The Scottish government’s proposals are intended to implement recommendations made in 2012 by the review that I chaired on higher education governance. The report made it clear that institutional autonomy should be a key principle of the higher education framework, alongside academic freedom. But we also recommended that there should be a regulatory framework that assured transparency and openness and gave due recognition to the interests of the stakeholders in higher education. Universities are autonomous bodies, and should be. But their autonomy should not shield them from legitimate expectations that they engage with staff, students and external partners, or from the need to behave in an accountable manner.

None of this is about government control. None of our recommendations, and indeed none of the proposed elements of the government’s planned legislation, would give any power to ministers to interfere in the running of institutions. Indeed the government has made it clear that it has no wish to exercise any such powers.

It is of course perfectly in order to have a debate on the merits of the legislative proposals, and there is nothing wrong with people being sceptical about the details. But it is also right to expect that the assessment of these proposals should be based on analysis and evidence, and should wherever possible avoid hyperbole.

Coming to grips (or not) with tuition fees

March 3, 2015

From the frequency with which politicians present promises or assurances over tuition fees before elections, we must assume that they believe that fees are an issue that can help improve a party’s electoral fortunes. Nick Clegg in England, Ruairi Quinn in Ireland, Alex Salmond in Scotland have all made emphatic statements or vows that they would not allow fees to be introduced or increased. This all but destroyed Nick Clegg, and caused Ruairi Quinn some serious problems in government. Only Alex Salmond was able to use it to advantage, though it is hard to say whether it has made any difference in actual votes for the SNP.

And now Ed Miliband has got in on the act. Under his leadership the UK Labour Party has promised to reduce the maximum tuition fee English universities can charge from the current £9,000 to £6,000, to be funded by curtailing pension tax relief for those on higher pay. As was quickly pointed out, this won’t help anyone very much other than graduates on higher incomes, and it seems even senior Labour politicians were sceptical about the benefits of the promise. Indeed it is striking that, given the high profile the Labour Party originally gave to the announcement, by yesterday it was not visible anywhere on the ‘issues’ page of the Party’s website.

It continues to be my view that the British government’s tuition fee policy is wrong-headed: as everyone including the government itself assumes, a significant part (perhaps the majority) of the debt run up by students under the loan scheme will never be repaid, leaving a major funding problem a little further down the road. None of that would be made any better by the Miliband promise, the only real impact of which may be to make insecure a significant part of university funding – including funding in Scotland, as it happens.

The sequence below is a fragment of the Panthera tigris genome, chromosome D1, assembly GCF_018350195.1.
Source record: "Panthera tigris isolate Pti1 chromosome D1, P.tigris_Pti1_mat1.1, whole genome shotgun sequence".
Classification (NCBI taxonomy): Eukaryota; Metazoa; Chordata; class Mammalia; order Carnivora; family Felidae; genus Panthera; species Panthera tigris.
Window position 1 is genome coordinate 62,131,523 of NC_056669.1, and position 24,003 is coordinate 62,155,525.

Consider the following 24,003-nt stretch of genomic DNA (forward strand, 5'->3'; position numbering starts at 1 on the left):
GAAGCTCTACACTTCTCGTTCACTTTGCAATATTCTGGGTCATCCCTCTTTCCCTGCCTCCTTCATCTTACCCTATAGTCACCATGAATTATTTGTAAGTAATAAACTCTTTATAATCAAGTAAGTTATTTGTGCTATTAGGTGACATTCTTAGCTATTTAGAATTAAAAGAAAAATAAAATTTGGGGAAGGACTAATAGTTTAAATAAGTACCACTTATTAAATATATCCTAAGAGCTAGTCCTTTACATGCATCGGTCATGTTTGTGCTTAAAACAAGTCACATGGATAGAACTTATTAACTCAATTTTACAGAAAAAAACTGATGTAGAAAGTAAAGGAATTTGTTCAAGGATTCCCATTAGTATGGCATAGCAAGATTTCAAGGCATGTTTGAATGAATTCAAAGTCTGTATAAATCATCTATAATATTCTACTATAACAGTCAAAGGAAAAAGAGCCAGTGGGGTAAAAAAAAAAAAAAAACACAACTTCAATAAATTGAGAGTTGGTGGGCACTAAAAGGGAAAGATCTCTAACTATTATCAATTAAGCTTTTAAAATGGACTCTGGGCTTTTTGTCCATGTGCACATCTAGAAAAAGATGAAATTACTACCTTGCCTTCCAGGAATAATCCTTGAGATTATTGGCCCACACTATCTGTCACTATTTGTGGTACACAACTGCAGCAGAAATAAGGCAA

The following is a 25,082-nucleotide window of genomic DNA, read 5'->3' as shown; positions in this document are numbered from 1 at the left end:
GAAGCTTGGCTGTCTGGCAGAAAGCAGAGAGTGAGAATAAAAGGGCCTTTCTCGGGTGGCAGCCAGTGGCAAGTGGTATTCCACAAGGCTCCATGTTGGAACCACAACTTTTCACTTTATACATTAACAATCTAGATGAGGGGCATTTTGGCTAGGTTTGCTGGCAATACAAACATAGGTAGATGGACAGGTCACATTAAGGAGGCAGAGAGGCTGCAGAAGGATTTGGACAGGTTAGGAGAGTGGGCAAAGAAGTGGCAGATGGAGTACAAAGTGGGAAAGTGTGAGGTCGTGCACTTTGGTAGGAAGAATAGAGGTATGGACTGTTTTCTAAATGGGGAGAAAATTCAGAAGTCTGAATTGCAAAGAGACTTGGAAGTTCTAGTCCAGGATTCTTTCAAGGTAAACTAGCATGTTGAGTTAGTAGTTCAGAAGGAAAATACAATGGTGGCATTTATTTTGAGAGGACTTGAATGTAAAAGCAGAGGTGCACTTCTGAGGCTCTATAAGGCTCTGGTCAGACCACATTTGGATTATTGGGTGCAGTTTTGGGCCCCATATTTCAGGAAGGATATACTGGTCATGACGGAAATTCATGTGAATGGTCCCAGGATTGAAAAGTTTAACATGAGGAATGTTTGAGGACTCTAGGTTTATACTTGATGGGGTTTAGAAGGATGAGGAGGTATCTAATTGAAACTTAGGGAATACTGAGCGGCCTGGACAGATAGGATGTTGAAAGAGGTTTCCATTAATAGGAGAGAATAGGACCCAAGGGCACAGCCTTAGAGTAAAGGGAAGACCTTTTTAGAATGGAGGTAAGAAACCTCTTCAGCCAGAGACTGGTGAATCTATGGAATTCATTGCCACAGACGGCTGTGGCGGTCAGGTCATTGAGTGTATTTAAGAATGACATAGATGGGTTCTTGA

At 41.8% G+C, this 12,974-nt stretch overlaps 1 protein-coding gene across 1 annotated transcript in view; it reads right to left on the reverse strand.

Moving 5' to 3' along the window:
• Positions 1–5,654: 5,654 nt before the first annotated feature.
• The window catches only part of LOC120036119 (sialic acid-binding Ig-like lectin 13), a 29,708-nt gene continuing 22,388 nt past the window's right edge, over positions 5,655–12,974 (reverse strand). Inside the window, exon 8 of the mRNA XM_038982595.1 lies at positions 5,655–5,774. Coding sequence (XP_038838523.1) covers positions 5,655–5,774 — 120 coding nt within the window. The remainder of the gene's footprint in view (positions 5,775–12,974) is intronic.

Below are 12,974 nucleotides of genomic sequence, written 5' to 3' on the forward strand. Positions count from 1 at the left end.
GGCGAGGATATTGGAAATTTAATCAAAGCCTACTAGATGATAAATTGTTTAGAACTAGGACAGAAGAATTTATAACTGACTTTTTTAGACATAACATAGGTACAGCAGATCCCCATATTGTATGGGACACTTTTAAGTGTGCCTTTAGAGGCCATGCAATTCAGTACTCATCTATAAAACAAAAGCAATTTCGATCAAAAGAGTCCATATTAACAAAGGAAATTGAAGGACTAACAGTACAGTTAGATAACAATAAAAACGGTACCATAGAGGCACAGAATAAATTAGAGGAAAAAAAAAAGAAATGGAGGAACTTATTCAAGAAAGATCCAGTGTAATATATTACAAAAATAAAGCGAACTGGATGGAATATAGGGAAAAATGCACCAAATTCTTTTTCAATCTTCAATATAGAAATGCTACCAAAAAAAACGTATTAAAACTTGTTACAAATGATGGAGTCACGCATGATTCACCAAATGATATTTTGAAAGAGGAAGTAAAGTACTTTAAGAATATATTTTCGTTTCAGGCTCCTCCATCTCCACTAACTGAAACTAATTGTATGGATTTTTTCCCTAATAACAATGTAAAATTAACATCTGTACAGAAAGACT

It is almost certainly good advice to politicians to leave this matter alone during election time. University funding is something that will be better handled by thoughtful analysis and discussion. The key issues are the adequacy of funding to secure international competitiveness, inclusive access to higher education, and the autonomy of institutions. These are more sensibly addressed in an atmosphere that is not distorted by the noise of the electoral marketplace.

I strongly doubt that Ed Miliband’s initiative will help him get into 10 Downing Street.

Professorial elitism

February 24, 2015

An interesting study undertaken recently in the United States found that over half of all tenured university lecturers in a very large sample were graduates of just ’18 elite universities’ (which in the US would be a tiny proportion of the university sector as a whole). The study concluded that access to higher education was firmly established across the country, but:

‘… Most universities are not very successful at generating professors, and most people only get doctorates because they intend to go into academia. Should these lower-prestige institutions even bother granting PhDs at all?’

There are various observations and assumptions in all of this, and they are worth analysing. First, the assumption is that people who do PhD research are generally intending to be academics. Secondly, the study observes that a small number of elite universities educate most academics. Finally, this means that the academy, as distinct from the population it teaches, is hugely elitist.  If these assumptions are correct, and moreover if they are also correct for other higher education sectors beyond the United States, they should give us some cause for concern.

I am not aware of any similar study in the UK or Ireland, but it would not be excessively difficult to undertake. I would not claim to have done anything scientific, but I have taken three universities, two in the UK and one in Ireland, and have looked at a sample of their academic staff to see what the position might be. My initial impression (and I can hardly claim more than that) is that we don’t have the same phenomenon this side of the Atlantic. All three universities would be considered to be in the middle range rather than ‘elite'; in all three a significant proportion of academics are graduates of the institution they now teach in, followed by a group who are graduates of what one might call similar institutions. Of the 100 academics I sampled across the institutions, only three were graduates of Oxford or Cambridge. In fact Harvard and Stamford were better represented.